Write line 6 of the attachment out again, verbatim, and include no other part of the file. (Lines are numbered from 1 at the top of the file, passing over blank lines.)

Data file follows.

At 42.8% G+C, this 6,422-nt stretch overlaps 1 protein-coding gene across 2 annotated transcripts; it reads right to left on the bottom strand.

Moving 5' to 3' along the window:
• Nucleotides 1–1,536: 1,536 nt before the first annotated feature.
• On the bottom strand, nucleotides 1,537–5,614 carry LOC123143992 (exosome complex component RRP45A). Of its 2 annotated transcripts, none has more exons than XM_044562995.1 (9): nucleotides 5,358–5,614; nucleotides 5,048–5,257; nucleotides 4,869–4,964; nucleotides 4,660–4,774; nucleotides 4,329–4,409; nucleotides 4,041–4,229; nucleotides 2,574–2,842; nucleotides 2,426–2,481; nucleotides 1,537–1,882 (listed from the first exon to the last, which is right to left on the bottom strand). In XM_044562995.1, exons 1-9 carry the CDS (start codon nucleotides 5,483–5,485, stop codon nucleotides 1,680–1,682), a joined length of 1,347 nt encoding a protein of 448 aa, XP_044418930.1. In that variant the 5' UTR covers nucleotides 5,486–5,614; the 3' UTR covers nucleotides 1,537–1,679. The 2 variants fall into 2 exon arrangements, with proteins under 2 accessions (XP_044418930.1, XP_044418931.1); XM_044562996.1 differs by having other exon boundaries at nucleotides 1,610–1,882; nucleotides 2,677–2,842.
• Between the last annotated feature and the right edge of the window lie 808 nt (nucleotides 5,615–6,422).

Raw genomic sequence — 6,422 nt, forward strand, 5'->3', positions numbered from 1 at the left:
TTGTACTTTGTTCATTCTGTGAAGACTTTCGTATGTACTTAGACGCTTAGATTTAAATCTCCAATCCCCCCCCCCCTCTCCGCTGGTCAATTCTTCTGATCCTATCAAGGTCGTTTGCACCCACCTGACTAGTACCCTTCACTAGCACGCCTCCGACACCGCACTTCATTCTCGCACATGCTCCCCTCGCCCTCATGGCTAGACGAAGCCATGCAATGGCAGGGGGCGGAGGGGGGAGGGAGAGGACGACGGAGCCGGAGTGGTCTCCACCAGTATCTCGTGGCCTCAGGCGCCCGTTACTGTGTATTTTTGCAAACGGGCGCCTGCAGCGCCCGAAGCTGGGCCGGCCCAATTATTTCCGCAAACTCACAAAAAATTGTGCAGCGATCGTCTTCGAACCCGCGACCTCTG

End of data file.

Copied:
Raw genomic sequence — 6,422 nt, forward strand, 5'->3', positions numbered from 1 at the left: